Until now, Bibi has always had a credible centrist partner such as Herzog’s Labor or Moshe Kachlon’s Kulanu to give the left-of-center the sense that they had a stake in power.

Shorn of that illusion, the current coalition has drawn staggering levels of delegitimization from the left.

With profits padded by the sale of their Givat Sha’ul location, Angel’s bakery has plenty of financial reserves to weather the storm. Whether Bibi’s government has similar pas b’salo, to borrow a Gemara phrase, is another story.


Fly and Buy

In a week of reverses, El Al — once a frequent target for religious boycotts over Shabbos flights — deserves a first-class upgrade for its decision to cancel Motzaei Shabbos flights from London, which required airline staff to work before the end of Shabbos to keep to takeoff times.

The airline’s decision is thanks to the ownership of Kenny Rozenberg, a frum Jew who bought the Israeli icon during the pandemic.

Rozenberg has kept a low media profile since taking over El Al, (shockingly) refusing interviews from a squadron of religious publications. But this is a chance to publicly acknowledge the kiddush Hashem of putting Shabbos before profits.

Besides the minyanim in the aisles, it’s another reason to travel El Al.

Hypersonic Hype

War is the great engine of technological progress, and so it has proven with the Ukraine conflict, with the diffusion of drone usage, and the deployment of hypersonic missiles. The latter are a fearsome emergent class of weapons that fly many times the speed of sound, and are designed to overwhelm air defenses by virtue of their speed and maneuverability.

So, the news that a much-trumpeted Russian hypersonic missile, the Khinzal, had been shot down by a US-supplied Patriot missile system, will have defense planners re-examining whether hypersonic weapons are really such fearsome foes.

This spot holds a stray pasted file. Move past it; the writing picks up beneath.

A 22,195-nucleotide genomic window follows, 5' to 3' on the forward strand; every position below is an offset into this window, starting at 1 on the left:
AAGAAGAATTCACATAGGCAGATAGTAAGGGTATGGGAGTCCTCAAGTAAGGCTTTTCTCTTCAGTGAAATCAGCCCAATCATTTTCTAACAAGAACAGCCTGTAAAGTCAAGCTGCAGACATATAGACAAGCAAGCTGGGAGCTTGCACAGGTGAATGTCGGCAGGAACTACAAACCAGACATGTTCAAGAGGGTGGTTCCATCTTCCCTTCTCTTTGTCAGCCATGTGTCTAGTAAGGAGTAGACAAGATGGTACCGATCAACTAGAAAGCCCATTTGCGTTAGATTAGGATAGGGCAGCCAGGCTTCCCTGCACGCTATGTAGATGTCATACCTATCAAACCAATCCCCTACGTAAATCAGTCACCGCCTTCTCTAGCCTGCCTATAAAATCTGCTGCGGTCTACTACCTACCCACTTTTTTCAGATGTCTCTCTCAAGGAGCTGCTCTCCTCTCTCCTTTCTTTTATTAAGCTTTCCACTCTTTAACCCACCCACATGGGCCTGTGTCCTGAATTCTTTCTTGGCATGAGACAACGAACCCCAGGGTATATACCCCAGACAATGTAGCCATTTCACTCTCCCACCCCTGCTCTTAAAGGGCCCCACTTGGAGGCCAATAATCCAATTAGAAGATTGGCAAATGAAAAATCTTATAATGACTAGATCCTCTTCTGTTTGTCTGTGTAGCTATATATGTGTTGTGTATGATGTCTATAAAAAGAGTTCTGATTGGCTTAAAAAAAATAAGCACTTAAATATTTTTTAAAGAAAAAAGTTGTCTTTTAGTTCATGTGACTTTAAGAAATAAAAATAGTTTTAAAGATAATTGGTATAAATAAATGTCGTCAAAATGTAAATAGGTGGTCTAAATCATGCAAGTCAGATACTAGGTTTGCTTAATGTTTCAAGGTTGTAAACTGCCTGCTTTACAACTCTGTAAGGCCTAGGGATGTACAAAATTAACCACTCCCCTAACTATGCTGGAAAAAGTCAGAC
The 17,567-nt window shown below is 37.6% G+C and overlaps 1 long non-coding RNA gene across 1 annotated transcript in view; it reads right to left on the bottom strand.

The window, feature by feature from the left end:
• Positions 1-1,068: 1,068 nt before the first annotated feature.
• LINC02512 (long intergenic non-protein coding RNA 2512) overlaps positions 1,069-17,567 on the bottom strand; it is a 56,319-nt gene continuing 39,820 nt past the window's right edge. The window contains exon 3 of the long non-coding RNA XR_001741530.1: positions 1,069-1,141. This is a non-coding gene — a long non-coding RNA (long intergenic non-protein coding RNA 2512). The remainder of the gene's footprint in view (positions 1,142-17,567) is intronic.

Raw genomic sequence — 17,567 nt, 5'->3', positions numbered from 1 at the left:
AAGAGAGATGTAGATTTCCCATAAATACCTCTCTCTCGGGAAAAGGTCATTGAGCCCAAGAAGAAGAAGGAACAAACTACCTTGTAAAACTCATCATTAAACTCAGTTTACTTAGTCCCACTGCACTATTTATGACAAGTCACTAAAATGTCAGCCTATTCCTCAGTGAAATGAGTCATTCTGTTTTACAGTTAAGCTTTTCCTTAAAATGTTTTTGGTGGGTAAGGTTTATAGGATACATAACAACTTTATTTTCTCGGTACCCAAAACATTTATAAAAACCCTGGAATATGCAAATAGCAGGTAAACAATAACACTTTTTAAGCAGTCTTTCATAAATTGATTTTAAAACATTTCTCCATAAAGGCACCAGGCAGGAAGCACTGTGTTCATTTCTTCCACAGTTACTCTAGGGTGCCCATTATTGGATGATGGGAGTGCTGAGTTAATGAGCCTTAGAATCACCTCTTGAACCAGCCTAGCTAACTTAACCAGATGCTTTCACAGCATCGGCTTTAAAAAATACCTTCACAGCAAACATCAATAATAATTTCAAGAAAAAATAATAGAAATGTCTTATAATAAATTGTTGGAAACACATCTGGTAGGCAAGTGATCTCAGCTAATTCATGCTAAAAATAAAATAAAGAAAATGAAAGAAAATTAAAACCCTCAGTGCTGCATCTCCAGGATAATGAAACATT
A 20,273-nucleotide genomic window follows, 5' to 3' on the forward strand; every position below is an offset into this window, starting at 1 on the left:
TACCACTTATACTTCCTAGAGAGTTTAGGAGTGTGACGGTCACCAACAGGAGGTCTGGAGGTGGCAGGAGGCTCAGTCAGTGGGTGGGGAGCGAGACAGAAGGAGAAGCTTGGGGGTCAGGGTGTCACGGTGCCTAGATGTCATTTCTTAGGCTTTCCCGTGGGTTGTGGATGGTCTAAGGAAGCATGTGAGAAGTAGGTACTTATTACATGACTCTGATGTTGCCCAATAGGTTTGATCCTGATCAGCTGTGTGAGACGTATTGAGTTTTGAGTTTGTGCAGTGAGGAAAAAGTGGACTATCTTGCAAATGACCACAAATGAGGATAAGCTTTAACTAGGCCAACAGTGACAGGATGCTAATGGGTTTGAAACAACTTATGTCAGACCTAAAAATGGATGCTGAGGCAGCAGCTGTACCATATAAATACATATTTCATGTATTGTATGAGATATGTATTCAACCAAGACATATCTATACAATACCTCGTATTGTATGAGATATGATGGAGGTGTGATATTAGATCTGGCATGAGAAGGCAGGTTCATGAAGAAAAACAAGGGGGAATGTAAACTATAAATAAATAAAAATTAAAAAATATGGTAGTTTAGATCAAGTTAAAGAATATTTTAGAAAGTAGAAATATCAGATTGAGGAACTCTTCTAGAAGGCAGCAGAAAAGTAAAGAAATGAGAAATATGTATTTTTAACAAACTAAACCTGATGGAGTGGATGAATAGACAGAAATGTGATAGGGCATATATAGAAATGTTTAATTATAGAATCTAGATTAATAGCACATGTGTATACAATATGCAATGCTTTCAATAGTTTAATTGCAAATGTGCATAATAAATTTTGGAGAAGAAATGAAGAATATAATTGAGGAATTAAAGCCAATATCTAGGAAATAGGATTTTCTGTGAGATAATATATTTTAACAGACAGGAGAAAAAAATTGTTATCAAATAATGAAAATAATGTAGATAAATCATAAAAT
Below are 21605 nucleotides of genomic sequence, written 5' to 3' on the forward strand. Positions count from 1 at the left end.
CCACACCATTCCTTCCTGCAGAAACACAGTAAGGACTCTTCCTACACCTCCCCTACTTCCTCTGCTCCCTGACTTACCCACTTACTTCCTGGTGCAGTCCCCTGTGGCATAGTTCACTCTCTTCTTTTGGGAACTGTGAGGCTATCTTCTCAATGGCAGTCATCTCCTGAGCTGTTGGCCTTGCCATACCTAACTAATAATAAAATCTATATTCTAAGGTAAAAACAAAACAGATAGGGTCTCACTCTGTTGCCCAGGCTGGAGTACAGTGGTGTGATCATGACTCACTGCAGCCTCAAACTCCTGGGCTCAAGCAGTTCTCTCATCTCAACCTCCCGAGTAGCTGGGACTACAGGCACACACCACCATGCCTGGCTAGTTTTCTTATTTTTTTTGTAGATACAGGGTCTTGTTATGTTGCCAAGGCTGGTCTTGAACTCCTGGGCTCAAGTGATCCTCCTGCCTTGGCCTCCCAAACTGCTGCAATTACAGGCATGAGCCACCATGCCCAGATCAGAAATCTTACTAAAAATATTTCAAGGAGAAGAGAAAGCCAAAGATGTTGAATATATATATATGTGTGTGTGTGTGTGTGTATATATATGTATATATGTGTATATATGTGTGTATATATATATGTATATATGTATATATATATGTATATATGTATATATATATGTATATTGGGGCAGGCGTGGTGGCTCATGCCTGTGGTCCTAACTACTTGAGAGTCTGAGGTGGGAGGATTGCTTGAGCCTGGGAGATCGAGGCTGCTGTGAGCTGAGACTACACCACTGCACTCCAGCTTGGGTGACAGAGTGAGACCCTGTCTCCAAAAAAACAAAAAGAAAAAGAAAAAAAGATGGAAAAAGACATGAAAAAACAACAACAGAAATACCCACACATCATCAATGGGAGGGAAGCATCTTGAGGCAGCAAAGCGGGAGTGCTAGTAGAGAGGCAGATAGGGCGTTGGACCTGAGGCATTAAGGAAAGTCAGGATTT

A lot is still unknown about the interception, and what its broader lessons are. Khinzal, said to travel at Mach 10, was intercepted by the Patriot system likely operating under optimum conditions. Whether that will be replicable as hypersonic missiles improve is another question.

But Ukraine’s apparent success in downing the super-fast projectiles could end up being another lesson in modern warfare that Kyiv’s forces have taught the wider world.

All the News That Fits

Will the New York Times get a Pulitzer for its recent reporting on New York’s yeshivahs? The paper devoted extensive resources to a sustained attack on Orthodox education over the past year that went way beyond what would have been acceptable with any other minority.

But whereas until now critics focused on the bias inherent in the sustained nature of the campaign, a new report by the Daily Signal, published by the conservative Heritage Foundation, has alleged serious failures in the Times’ journalistic standards.

These include inappropriately anonymizing sources that it had previously named; failure to disclose sources’ conflicts of interest; and suspect statistics.

Will the allegations sink the Pulitzer hopes of the yeshivah reporting team? Not necessarily — the prize is also awarded for fiction.


(Originally featured in Mishpacha, Issue 960)

Oops! We could not locate your form.